Football clubs like Sunderland - outside the elite, hoping to claw their way back in the that group directly below the top clubs - should run in the same manner, but often don’t.
I put this largely down to stubbornness, particularly in the case of Sunderland. Currently, we have an owner who believes in an out-dated, old-fashioned way of functioning. After two years of trying to run Sunderland like we’re still in 1998, Stewart Donald has finally admitted defeat. He’s stepped back and handed over the reins. The sycophantic old guard of Coton and Hill have gone. We now have a chance to get with the times and bring our way of working up to speed, regardless of who the owner or CEO is.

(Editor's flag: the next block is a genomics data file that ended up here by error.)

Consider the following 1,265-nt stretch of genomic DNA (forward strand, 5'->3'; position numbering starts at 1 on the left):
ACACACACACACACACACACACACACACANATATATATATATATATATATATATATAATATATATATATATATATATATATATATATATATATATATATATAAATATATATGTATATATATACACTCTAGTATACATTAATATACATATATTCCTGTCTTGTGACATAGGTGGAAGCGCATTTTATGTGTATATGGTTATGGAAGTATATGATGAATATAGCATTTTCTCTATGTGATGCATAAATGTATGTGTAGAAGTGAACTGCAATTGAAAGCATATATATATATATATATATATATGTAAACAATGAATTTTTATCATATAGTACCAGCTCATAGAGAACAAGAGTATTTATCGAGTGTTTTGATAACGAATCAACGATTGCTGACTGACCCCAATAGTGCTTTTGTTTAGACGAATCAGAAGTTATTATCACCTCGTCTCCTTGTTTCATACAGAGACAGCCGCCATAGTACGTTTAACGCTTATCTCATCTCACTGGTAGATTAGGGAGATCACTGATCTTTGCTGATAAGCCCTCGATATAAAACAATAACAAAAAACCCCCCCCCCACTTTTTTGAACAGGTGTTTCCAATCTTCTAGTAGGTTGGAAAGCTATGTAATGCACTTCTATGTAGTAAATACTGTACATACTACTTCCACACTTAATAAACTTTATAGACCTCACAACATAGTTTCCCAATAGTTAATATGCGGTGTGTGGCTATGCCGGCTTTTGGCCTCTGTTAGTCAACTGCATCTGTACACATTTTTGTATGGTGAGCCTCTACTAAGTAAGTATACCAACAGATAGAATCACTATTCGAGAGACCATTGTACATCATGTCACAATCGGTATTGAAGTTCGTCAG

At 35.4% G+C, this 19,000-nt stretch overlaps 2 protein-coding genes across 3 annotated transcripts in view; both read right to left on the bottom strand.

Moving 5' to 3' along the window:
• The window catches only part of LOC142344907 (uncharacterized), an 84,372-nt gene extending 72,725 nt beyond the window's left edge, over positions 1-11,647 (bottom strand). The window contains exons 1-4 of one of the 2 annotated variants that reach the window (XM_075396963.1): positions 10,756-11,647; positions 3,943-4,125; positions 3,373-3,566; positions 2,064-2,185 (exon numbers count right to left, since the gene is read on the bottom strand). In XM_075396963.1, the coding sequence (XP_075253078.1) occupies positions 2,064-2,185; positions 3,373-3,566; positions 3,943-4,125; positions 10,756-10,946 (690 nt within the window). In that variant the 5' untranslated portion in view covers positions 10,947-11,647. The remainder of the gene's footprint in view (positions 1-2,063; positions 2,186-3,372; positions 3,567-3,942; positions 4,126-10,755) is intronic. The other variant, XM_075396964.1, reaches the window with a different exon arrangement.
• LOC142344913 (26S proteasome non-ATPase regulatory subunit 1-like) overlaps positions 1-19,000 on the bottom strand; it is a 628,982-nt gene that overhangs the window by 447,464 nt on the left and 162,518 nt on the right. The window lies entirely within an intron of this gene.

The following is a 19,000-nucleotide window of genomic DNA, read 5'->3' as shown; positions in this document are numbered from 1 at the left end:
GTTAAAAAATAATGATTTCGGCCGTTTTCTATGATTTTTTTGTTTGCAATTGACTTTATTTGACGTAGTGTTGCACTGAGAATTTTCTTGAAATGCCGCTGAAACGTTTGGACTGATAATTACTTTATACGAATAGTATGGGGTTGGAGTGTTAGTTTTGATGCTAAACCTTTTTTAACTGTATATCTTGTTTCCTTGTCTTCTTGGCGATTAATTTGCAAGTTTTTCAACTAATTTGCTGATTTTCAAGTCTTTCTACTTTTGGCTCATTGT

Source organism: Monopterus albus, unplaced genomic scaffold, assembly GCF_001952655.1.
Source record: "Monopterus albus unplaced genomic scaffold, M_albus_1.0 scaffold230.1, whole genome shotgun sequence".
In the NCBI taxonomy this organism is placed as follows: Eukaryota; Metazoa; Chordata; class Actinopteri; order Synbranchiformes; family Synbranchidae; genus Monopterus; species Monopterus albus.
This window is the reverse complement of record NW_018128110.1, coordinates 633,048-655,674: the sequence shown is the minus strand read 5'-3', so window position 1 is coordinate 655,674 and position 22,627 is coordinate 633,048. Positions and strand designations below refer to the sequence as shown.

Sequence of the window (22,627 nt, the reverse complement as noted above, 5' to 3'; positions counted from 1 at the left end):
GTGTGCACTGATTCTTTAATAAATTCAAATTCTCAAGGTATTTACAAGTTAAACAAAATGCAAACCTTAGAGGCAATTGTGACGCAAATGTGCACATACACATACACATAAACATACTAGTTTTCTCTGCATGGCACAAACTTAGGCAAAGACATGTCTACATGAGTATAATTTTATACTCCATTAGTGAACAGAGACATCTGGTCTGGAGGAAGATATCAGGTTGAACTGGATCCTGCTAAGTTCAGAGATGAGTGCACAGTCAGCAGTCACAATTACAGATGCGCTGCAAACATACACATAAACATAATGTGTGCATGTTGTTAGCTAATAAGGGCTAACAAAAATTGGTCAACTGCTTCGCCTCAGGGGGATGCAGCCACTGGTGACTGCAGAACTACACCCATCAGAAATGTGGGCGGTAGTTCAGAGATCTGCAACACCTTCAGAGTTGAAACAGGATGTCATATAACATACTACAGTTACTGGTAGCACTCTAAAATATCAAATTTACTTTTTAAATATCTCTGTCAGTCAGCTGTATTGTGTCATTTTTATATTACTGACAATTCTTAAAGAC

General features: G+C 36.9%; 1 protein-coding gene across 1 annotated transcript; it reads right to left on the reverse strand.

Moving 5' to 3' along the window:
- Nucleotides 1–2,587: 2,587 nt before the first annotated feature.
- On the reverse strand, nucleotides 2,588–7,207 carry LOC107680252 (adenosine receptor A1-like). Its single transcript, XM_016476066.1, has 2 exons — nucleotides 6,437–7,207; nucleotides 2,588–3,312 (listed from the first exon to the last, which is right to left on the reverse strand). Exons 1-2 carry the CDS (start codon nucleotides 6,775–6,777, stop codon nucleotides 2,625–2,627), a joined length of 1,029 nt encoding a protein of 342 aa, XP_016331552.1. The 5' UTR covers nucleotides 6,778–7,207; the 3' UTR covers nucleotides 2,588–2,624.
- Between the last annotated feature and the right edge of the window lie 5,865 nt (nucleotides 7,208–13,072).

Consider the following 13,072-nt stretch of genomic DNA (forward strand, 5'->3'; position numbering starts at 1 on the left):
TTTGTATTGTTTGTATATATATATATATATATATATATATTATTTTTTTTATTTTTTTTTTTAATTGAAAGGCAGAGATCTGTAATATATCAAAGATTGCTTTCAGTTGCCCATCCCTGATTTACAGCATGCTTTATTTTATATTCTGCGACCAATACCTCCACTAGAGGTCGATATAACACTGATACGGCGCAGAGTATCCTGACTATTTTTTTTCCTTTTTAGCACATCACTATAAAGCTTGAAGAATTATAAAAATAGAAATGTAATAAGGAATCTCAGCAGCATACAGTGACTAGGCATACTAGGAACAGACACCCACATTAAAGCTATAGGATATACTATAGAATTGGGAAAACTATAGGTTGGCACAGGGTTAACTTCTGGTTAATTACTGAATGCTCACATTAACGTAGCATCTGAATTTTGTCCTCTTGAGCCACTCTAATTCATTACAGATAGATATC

Ask yourself: how many of Sunderland’s current first team squad would we be able to shift on for significant sums of money - money significant enough to not only help cover the operating losses that we make each year, but also to bring in players of equal or better ability?
We’re talking about a very, very small group. Jordan Willis, maybe? Luke O’Nien, perhaps? If Embleton gets fit and becomes and important first teamer then I can definitely see him making the club a bit of money down the line. After that, though, I’m struggling.
Fundamentally, we are flawed. At some point things must change.